Graphically the game is pretty good. The art style has an almost coloring book look to it, where portraits and characters are painted in with a solid hue. I really enjoyed the vast shots of the environment showing my caravan inching along the road. Sometimes the camera is panned far out to really showcase the locale, and other times it’s zoomed in to feature the characters. The fight scenes are often on smaller maps and the enemies and allies all look fine. The animations are a bit stilted at times, and I’ve noticed that the characters don’t always face each other to deal damage, which is a little off-putting. But, overall I dig the aesthetic and the game looks great on the Switch screen and on the TV.
The sound effects and music are serviceable, but nothing really stood out to me. I did enjoy the instruments used throughout and the sort of hardness to the score – like something out of Braveheart or Game of Thrones, but less memorable. The ambient noises, like people arguing in the background or clashes off in the distance are a nice touch as well. The game has limited amounts of voice acting and honestly I wish there were more.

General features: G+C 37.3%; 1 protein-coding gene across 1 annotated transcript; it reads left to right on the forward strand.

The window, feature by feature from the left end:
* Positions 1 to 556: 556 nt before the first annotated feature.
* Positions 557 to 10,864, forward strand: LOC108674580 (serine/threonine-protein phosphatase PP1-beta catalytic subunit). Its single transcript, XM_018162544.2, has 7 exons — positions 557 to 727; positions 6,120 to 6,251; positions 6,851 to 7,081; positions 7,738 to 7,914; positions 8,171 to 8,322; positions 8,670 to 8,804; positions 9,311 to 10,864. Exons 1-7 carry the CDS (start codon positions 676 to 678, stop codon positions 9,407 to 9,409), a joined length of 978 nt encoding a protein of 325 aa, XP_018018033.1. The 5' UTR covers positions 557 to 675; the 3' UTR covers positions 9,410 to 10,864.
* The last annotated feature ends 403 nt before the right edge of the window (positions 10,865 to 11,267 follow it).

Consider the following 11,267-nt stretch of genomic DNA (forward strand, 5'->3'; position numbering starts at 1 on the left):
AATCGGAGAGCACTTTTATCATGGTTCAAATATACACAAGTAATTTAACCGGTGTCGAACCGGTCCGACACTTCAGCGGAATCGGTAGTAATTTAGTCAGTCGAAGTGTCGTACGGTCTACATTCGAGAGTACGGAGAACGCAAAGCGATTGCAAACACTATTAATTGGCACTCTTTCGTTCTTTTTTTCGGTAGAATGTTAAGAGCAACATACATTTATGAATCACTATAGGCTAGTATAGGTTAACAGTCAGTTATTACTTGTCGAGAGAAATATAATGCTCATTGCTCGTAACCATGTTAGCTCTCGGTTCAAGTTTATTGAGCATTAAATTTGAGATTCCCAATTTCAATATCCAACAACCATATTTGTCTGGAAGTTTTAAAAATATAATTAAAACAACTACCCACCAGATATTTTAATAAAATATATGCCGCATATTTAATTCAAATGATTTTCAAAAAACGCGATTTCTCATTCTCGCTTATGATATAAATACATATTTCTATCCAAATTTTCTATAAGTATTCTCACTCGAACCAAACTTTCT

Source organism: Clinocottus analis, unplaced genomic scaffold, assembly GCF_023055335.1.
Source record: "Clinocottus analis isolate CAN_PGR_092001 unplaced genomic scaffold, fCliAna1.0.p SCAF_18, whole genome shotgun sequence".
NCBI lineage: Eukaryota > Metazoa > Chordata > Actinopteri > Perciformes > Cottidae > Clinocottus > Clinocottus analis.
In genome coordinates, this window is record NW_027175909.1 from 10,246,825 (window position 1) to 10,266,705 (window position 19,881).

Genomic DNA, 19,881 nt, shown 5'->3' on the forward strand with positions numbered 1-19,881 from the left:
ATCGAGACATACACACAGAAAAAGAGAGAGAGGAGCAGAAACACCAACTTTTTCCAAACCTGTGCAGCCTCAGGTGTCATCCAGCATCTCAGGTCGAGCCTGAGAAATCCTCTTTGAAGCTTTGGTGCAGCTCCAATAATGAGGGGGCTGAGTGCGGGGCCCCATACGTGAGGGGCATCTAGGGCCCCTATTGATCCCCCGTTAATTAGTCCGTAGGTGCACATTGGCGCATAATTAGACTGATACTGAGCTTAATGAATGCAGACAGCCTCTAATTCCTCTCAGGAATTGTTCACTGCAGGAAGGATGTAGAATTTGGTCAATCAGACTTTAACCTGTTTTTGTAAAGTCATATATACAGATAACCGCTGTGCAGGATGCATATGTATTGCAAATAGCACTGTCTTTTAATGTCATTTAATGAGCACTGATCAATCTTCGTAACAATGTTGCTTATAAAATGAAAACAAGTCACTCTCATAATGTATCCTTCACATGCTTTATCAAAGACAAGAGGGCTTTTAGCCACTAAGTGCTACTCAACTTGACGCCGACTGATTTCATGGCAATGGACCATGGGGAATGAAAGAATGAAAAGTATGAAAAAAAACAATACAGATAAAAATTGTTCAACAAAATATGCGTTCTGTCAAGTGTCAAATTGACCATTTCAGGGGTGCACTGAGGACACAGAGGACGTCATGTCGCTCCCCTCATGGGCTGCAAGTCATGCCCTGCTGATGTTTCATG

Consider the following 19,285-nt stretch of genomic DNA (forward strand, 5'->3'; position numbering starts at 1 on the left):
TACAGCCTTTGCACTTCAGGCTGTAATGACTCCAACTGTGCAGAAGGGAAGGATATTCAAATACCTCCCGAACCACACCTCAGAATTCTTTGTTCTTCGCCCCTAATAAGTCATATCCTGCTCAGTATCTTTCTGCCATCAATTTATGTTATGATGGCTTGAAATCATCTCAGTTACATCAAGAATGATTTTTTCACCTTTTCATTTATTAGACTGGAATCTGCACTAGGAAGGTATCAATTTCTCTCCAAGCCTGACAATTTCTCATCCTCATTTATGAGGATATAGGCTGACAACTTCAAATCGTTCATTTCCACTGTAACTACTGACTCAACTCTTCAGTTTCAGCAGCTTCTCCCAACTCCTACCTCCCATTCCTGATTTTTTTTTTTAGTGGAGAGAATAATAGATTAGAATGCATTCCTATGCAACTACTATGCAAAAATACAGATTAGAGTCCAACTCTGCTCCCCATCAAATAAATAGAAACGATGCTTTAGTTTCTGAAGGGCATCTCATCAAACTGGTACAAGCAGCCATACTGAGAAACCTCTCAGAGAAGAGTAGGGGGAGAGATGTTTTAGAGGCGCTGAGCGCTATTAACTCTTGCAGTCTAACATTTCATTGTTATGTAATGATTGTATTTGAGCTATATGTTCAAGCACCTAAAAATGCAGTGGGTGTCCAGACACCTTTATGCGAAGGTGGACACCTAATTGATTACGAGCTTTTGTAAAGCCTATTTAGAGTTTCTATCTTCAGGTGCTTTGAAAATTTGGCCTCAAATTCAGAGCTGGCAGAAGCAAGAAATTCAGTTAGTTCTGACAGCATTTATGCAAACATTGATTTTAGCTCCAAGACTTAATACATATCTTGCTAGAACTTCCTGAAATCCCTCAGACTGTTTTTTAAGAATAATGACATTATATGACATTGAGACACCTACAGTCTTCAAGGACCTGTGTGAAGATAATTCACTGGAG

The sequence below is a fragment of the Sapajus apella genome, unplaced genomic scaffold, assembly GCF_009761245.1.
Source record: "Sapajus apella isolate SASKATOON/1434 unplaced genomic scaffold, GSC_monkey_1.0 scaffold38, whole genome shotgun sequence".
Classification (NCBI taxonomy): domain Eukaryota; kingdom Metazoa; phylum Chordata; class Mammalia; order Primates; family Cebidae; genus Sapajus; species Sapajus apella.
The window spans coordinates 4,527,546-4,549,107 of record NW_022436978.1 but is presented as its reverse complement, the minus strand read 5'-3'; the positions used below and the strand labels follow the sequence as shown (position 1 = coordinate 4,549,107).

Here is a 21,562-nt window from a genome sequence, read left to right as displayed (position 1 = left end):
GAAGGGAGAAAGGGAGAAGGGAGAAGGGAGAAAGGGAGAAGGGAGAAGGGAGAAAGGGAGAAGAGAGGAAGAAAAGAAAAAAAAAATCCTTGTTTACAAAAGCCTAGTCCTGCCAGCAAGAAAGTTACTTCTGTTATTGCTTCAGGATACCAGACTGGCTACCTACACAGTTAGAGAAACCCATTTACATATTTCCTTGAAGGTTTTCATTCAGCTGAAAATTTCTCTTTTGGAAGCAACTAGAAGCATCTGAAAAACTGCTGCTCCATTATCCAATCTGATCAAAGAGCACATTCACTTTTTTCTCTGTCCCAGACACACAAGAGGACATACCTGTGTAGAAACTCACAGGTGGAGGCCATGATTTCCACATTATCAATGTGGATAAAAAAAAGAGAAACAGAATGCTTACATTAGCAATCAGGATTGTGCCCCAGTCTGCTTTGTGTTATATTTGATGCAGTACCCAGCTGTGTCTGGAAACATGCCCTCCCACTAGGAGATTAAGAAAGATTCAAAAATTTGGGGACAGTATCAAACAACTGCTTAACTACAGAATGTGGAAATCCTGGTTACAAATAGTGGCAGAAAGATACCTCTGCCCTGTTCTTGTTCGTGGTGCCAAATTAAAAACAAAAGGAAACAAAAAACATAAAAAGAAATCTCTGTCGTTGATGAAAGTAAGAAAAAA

The Banner Saga is totally worth the price of admission if you enjoy strategy turn-based RPGs. The setting and battles are unique and the story is compelling. I really enjoyed the Oregon Trail aspect of the game where you must make it from point a to point b with enough food to feed your troops. The branching story is both a blessing and a curse because I like the idea of multiple ways to solve a problem, but the outcomes are sometimes too hefty a price to pay. Still, the game delivers a very memorable experience, and your actions are supposed to carry over to the next game. If you have yet to play this one elsewhere, the Switch is the perfect place to catch up.
The Banner Saga was reviewed using a final retail Nintendo Switch download code provided by the publisher.